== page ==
Zombieland: Double Tap
The vast majority of sequels are unnecessary, but Zombieland: Double Tap feels particularly so, especially coming out a decade after the original.
Netflix adds another shiny B-movie to its roster with “Tau,” a wannabe-thriller about artificial intelligence with little wit of its own.
Maika Monroe plays Julia, a grifter captured at the beginning of the movie, and made prisoner to someone for some reason. It’s a bold start to the movie, feeling like the wordless, anxious climax of a different film, but it’s too dour in its execution, and we plainly aren’t given enough time to worry about Monroe’s character. A sense of world-building would be nice too, as this is shown to be the future but it’s uncertain what kind of technology does and doesn’t exist. We do get some idea of that when we find out that she and others have been imprisoned by a rich inventor named Alex (Ed Skrein), who has been putting implants in his prisoners to work on higher cognitive functions. He is assisted by a supercomputer named Tau (voiced by Gary Oldman), who appears as a red and green triangle in his lobby, but can also control a murderous robot that’s like a very pointy ED-209.
Wait just a minute, most of you may be asking while checking if you still have health insurance. Why doesn’t he just use all of that fancy interior design money and pay someone to help with this experiment, save the bloodshed? It’s a very fair question, and the movie doesn’t have much of an explanation except that he’s a nefarious recluse. But I’m sure plenty of people would want to volunteer their brain for his billion-dollar contract, so long as you just take out that murderous clause, idea.
Anywho, “Tau” becomes a three-character story, its drama focused on two different types of escape: Tau senses a type of escape from being just a computer, and Julia seeks a more literal escape, even though she earns more of Alex’s trust and is allowed some of her own autonomy. They both learn to help each other, while Alex is little more than a brooding, empty villainous presence. The script has too many flat moments, and bozo gotcha beats (such as when a moving company schlub almost spots Julia, screaming for help in the bathroom behind him) for “Tau” to create a tension and then maintain it. D’Alessandro hardly shares what fired him up about this script by Noga Landau, and lets heavy blue and red color filters provide a staid sense of style.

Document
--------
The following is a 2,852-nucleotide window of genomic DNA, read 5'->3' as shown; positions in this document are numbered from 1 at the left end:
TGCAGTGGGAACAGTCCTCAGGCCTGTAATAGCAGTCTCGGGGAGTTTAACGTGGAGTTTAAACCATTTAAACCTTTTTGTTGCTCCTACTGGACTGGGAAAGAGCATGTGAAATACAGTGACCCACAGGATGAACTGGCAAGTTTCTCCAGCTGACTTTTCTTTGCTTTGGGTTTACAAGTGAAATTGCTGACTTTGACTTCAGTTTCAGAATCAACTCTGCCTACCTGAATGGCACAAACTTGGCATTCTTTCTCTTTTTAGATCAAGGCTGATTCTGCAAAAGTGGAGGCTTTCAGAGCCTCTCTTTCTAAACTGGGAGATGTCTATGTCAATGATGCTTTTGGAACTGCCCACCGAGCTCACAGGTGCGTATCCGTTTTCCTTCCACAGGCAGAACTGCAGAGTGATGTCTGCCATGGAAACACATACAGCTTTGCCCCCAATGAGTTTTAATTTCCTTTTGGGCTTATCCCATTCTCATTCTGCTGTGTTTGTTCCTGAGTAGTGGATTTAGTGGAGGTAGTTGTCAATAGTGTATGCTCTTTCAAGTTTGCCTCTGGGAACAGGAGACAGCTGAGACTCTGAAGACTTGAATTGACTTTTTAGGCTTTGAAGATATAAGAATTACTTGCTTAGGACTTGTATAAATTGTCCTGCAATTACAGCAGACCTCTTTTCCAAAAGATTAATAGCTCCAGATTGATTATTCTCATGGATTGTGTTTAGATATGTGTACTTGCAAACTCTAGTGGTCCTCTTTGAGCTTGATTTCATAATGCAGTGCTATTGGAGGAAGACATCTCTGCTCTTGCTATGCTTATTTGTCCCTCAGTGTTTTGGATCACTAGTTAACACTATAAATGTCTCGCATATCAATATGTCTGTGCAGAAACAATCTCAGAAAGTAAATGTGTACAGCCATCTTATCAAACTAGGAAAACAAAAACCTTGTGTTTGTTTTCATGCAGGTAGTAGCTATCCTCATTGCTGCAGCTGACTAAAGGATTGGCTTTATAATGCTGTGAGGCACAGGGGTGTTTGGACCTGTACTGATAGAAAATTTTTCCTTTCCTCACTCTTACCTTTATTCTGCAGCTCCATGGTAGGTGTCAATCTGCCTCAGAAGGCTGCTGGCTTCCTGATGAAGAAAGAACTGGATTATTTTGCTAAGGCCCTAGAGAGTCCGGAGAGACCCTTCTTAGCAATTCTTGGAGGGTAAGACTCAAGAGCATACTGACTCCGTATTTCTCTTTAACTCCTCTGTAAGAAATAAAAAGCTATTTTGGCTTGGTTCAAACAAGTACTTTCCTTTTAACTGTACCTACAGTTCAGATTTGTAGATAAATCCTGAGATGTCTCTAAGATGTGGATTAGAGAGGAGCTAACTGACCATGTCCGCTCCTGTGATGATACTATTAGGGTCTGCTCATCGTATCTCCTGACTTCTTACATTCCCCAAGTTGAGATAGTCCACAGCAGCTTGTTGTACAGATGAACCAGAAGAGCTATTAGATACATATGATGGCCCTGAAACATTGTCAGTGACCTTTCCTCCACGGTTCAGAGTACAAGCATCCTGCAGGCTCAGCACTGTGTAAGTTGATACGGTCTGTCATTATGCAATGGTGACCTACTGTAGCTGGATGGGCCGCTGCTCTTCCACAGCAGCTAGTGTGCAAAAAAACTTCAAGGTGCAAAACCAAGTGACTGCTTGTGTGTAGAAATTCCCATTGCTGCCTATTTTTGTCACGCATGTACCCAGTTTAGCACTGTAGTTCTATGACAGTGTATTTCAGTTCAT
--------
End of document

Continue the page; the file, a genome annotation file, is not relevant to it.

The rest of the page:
There are a few formidable sci-fi discussion topics floating around “Tau,” which suggest that the story might have been better off focusing on them in a short, instead of being tied to a lumbering, tedious captivity feature. Whatever stride it does hit comes when Julia befriends Tau and starts to become aware of its own feelings, way that it loves music and that it seeks knowledge. Information provides a type of liberation from our captors, the movie notes loudly, but watching A.I. become aware of themselves is not very inventive.
As baffling as their involvement with this middling project may be, its trio of big names do try to sell the drama of the restricted concept. The characters played by Monroe and Skrein aren’t a whole lot of intriguing either, especially as their respective performances seem limited by its flat drama. But as one might imagine, it’s Gary Oldman who is the most interesting presence, and you don’t even get to see his face. His newly-minted Oscar-winning vocal cords try to create an innocence, and a sadness to artificial intelligence. And hearing his voice, you imagine the computer as the most delicate soul. There’s a special longing when he craves for Julia to read him more information, to put logic into the most basic things about life, but I can’t recommend a movie solely based on the integrity of a voice-over.
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